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Updating a Commitment to Openness

In 2021, the Iowa State University Library passed a new Open Access Commitment, replacing an outdated document with one that better supports the diverse range of work done by the library staff at Iowa State University.

Published onMar 09, 2022
Updating a Commitment to Openness
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Pull quote: This commitment is an opportunity for all University Library employees to think broadly about our diverse array of outputs and how we can highlight them in order to meet our own professional goals and support Iowa State's mission to create, apply, and share knowledge to make Iowa and the world a better place. (2021 ISU Library Open Access Commitment)

In 2021, the Iowa State University Library passed a new Open Access Commitment, overturning an outdated document that had been adopted in 2018. I want to share how we accomplished this work and why our new Commitment is uniquely tailored to support the diverse range of work done by the library staff at Iowa State University.

Background

In 2018, following a trend of departments and institutions across the country that were adopting similar policies, the University Library developed its first Open Access Commitment.[1] Spearheaded by a small team of academic librarians, the original Commitment was based on Harvard’s Model Open Access Policy, a pledge that staff would either publish their works openly or self-archive them in an appropriate open access repository, such as the ISU Digital Repository.

We wanted the Commitment to showcase the options that librarians have for making their scholarship open. Green open access, or self-archiving, is a powerful option for staff because it does not limit publication in closed venues, and this freedom to choose can assuage the concerns of librarians who have a limited range of places in which to share their works traditionally.[2] While the intent behind the 2018 Commitment was to empower library staff to share their work openly, much of the language within the document was flawed, focusing on traditional scholarly outputs, such as journal articles, book chapters, and conference papers.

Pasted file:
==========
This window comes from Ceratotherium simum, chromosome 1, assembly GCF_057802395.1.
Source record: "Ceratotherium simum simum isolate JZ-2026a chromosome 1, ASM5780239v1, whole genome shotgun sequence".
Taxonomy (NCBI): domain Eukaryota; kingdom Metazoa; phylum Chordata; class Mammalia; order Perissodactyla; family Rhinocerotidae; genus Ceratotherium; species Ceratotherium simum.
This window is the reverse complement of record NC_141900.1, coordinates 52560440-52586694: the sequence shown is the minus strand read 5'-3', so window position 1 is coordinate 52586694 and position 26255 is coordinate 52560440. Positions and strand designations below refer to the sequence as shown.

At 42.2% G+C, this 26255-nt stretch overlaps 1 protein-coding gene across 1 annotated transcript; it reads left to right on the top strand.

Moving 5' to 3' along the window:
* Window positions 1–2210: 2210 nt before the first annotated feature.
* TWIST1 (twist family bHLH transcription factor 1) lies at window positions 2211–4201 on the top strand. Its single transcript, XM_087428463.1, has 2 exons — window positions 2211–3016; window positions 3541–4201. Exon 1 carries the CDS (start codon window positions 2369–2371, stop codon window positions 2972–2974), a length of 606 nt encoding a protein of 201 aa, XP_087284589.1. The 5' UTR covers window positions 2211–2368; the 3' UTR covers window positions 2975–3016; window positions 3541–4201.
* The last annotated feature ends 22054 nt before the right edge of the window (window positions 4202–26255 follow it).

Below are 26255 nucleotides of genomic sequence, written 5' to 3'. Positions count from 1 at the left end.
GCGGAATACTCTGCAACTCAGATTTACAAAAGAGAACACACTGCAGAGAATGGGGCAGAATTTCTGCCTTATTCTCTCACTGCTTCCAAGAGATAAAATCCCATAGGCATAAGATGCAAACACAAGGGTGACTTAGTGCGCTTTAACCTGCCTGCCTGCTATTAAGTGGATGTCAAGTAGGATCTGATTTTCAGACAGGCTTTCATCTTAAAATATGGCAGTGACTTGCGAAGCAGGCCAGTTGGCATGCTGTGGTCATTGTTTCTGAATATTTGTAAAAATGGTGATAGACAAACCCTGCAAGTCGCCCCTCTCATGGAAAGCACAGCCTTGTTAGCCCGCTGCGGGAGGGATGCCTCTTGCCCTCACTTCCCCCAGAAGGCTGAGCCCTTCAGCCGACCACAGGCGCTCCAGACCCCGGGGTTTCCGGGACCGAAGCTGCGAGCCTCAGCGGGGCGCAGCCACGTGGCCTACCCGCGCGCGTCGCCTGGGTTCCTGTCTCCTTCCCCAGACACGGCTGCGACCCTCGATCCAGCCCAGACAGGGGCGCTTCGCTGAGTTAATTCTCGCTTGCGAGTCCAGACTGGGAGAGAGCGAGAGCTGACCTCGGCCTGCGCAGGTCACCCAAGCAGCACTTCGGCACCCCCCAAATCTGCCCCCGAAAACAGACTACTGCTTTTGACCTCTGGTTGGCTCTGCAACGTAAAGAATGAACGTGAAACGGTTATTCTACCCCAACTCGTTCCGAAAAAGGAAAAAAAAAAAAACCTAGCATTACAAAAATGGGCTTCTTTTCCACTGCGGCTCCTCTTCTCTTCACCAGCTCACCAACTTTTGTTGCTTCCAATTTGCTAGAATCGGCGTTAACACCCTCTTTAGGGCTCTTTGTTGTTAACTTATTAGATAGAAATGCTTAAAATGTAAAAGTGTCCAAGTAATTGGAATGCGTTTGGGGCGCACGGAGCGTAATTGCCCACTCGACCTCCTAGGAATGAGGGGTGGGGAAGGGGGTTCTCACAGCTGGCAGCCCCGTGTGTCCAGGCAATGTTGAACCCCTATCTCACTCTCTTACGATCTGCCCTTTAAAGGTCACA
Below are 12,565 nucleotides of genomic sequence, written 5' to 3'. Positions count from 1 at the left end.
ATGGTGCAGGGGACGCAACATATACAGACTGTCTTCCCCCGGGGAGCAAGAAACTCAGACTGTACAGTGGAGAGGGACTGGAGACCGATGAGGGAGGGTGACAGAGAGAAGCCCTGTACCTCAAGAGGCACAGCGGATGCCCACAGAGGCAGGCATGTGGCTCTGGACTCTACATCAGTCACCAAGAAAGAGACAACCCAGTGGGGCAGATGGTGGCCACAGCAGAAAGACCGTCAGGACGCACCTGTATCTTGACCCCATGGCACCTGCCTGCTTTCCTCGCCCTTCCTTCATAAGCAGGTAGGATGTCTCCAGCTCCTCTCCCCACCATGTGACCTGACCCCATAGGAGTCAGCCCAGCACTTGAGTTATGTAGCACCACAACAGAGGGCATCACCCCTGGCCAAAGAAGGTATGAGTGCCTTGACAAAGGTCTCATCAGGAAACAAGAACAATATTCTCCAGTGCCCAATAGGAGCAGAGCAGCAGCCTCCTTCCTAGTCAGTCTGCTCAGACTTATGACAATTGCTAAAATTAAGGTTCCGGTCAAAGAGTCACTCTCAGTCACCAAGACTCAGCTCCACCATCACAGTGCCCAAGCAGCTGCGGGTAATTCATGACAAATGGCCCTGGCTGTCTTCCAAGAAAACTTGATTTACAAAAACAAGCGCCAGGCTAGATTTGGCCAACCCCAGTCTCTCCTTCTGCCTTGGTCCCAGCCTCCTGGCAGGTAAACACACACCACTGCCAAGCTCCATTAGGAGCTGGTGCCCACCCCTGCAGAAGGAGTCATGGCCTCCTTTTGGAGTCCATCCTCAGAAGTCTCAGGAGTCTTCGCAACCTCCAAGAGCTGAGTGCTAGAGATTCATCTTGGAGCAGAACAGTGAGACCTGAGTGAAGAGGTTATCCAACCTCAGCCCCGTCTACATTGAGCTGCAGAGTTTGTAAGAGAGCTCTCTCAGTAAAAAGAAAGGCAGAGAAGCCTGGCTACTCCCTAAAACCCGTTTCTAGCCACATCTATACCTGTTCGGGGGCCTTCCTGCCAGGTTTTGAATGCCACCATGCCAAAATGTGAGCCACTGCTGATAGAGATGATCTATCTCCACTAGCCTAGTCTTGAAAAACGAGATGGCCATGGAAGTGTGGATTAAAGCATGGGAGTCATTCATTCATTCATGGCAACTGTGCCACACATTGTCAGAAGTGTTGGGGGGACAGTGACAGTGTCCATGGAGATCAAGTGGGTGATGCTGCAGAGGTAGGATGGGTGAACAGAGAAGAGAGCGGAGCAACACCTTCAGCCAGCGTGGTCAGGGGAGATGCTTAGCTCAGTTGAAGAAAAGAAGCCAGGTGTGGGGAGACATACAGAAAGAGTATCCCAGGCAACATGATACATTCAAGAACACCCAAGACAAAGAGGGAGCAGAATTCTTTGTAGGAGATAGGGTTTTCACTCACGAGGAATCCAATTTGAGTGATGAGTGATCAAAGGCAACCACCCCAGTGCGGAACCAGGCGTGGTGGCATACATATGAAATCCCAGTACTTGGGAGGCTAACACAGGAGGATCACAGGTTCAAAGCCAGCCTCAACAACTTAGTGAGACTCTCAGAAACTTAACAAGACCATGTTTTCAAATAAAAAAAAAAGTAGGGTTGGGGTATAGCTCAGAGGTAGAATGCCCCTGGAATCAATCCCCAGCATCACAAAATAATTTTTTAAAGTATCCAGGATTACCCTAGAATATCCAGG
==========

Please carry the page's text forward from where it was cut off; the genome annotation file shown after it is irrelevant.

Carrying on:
You might wonder “why is focusing on scholarly outputs a flaw?” The answer to that is complicated. Besides a few librarians who retain faculty status, the staff at the Iowa State University Library have not held faculty status since 2012, and many do not publish scholarly works as part of their regular duties. In fact, some library staff who might be called “librarians” at another institution do not even hold this title, since that comes with the implication of a specific Professional & Scientific job class at ISU. By modeling the 2018 Open Access Commitment on policies put in place for faculty at other institutions, we had devalued the work of library staff who create content that might not fall into this category and neglected to recognize which library staff members’ work would be rendered invisible under that Commitment.

As Jesse Garrison, an academic librarian in the Research Services Department explained,